looking up at moss on a tree in new zealand, sv cavalo

A week in Northland. That’s about the best you can hope for when trying to make tracks. With a chance to make the Fiji jump coming together almost perfectly, that’s exactly the timeframe we were looking at and hit the ground running. On our downwind sail north the sun had revealed some minute tears in the main, and the gooseneck fitting had come unnervingly loose, so the morning after our arrival in Opua we had the main off the boom, the boom off the boat, repairs made to both and everything back on by lunchtime. Matt ran off to Cater Marine to order a new tiller pilot while I took apart the dodger and stitched a patch over the tear. We polished the tarnishing frame, washed the Sunbrella. Washed everything.

Our old friend Wayne, who runs a business renting cars to desperate sailors, met us in the parking lot to hand over a set of keys. Though we’d been regular renters our last stay in Opua (we had him on speed dial) he swore on his life he’d never met either of us. Unfortunately we didn’t make much of an impression. Despite Matt’s 6’ 4” stature, and the fact that we’re often toting surfboards, we unlocked the doors to a bright yellow, compact model Fit. It spoke Japanese, so that was fun.yellow honda fit

We fixed the longboard to the roof of the car and made it into town for a sunset surf. The front that we’d raced into the Bay of Islands had finally caught up with us; it was actually pretty fair out with sunny skies and just a light breeze, but the swell came up the bay at just the right angle and formed some fun little peelers on the shore right around the corner in Paihia. Is this sounding familiar yet? It was feeling pretty good to be back.

Northland has some wonderfully unique features, so we made sure to get in a solid amount before heading off again. To the northwest of Opua lies one of the few Kauri forests and should be visited by anyone who finds themselves nearby. Kauris are native to the North Island and truly magnificent to see in person – we’re talking up to 50 meters high and 5 meters at the base. Like Kiwi Sequoias.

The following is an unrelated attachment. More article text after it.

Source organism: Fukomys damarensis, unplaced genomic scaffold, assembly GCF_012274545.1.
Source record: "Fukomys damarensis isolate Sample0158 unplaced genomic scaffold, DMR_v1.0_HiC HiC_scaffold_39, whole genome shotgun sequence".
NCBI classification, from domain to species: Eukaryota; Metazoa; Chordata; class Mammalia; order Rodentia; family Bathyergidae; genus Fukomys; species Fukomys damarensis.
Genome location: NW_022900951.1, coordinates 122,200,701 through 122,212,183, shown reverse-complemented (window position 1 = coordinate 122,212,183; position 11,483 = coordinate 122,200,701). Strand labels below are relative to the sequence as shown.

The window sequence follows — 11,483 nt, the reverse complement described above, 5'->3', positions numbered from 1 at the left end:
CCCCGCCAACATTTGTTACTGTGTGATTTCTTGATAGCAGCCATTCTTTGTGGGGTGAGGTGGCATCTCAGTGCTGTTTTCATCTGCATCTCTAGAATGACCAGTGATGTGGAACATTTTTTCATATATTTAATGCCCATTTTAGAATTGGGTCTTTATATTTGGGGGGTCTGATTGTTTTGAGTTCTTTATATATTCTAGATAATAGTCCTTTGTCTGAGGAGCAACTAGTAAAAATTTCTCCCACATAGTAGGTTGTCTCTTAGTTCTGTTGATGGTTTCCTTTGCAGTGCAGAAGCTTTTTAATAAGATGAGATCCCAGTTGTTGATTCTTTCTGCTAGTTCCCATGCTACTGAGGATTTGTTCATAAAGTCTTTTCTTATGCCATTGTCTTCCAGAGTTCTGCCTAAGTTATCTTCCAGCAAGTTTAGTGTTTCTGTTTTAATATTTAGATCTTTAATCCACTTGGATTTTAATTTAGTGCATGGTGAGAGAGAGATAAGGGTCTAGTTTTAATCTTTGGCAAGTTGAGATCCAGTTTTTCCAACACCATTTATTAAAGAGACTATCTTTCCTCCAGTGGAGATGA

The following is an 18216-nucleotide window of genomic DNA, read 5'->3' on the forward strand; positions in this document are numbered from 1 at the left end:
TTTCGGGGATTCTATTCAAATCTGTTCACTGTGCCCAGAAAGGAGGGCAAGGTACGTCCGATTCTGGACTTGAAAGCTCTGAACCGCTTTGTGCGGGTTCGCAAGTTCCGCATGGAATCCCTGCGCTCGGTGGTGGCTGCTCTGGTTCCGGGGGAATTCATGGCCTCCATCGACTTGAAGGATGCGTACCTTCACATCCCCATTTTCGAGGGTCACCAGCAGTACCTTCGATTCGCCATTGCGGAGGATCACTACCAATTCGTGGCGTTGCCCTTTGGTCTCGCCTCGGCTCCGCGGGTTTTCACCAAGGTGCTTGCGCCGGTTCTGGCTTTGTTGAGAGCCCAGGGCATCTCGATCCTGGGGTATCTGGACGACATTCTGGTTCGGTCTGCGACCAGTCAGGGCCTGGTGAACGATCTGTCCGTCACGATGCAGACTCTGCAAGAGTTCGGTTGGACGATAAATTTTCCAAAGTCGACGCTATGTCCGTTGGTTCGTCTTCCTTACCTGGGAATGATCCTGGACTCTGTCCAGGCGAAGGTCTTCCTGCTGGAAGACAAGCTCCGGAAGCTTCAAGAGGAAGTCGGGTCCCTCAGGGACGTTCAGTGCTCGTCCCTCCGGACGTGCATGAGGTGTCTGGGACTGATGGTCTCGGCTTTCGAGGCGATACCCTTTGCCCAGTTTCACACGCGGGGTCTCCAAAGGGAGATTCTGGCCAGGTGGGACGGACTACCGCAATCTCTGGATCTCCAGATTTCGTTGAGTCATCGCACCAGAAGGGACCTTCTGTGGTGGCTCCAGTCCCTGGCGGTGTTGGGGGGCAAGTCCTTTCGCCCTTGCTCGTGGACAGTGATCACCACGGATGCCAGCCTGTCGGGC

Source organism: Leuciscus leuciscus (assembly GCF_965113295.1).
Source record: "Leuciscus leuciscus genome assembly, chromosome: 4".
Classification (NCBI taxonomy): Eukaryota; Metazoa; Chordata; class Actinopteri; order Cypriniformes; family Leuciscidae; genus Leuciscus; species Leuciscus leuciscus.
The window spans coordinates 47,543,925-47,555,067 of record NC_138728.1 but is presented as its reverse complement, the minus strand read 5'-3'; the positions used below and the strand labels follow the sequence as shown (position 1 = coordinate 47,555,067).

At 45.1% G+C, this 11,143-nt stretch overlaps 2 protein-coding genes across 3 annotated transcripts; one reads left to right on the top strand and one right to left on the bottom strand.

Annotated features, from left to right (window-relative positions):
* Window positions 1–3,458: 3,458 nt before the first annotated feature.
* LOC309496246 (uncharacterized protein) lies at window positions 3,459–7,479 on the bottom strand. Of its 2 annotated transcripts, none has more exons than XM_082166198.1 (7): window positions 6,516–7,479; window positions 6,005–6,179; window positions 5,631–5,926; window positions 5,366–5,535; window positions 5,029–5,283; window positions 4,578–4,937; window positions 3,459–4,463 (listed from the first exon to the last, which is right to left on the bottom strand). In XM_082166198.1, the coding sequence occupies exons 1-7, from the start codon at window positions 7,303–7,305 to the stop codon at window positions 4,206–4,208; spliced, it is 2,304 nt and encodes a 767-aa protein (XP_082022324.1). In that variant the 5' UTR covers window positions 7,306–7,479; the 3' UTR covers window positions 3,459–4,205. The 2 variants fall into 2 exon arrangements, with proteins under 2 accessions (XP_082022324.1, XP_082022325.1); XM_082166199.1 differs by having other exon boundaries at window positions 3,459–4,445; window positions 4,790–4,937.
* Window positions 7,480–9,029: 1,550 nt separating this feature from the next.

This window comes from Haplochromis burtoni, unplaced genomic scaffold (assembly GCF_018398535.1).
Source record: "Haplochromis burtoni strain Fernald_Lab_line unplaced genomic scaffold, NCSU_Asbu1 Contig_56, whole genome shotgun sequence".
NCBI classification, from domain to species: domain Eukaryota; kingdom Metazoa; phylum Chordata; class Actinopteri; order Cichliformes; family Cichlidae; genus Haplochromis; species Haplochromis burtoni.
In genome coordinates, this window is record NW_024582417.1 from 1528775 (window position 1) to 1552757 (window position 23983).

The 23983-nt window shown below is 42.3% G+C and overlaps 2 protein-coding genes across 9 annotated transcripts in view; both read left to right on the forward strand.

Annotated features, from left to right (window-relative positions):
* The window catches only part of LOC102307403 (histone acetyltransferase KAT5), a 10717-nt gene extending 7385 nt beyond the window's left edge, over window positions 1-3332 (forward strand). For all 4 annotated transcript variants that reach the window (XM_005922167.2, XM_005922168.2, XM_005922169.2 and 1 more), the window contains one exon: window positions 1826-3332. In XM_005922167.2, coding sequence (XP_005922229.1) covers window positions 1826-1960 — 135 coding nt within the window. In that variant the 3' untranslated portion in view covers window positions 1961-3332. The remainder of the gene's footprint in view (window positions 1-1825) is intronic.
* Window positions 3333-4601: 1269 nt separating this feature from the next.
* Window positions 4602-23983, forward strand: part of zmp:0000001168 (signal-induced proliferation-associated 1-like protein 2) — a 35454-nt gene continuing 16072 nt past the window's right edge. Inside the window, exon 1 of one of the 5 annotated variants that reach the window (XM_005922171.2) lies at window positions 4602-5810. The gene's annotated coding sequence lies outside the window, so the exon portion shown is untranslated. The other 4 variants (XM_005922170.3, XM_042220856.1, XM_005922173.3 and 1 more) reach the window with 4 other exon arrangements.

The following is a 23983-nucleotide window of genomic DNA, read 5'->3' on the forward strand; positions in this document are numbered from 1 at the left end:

We spent an entire day chasing trailheads and weaving through the giant trees, trying to cover as much terra firma as possible in anticipation of at least a week at sea. Still, though, the sea is no less special here. Even further north of the Kauris the surf had picked up in Taupo Bay, so we stopped at a farmers market to pick up a bag of peak-season mandarins and managed another day trip. It’s a well-known break, definitely no secret, and a stunning drive to the secluded and intimate little settlement. But with summer over the line-up had thinned, the beach was peacefully vacant and we nearly had the place to ourselves. When the waves got crumbly we took the long way home, following the mangroves down the coast and visiting the myriad coves that serrate the east. Wanting to leave nothing out of our costal adventure-day, we scored what were possibly the largest oysters either of us had seen and washed them down with a dose of live music. Being so late to leave was turning out well, and with our departure only a few days away we were starting to feel sentimental about ol’ NZ.

In our final two days we got everything squared away. Spare alternator, passage meals, fuel and water. After a final fruit and veg shop we dropped the little yellow Fit off in the rental lot, hoping Wayne would recognize it. Anything we’d unpacked got tucked back away, devices got a full charge. New Zealand has an extensive departure packet, and Fiji’s arrival notice is even longer, so paperwork took just about a full day, but then that was it. We were ready. In the end we gave ourselves an extra day to avoid some crummy weather and left with only a handful of others, all bound for different destinations.

This was decidedly our last season in New Zealand with Cavalo. Bittersweet, but the adventure must continue. We even have something of an homage to Aotearoa brewing, but we’ll get into that later. See you in Fiji!

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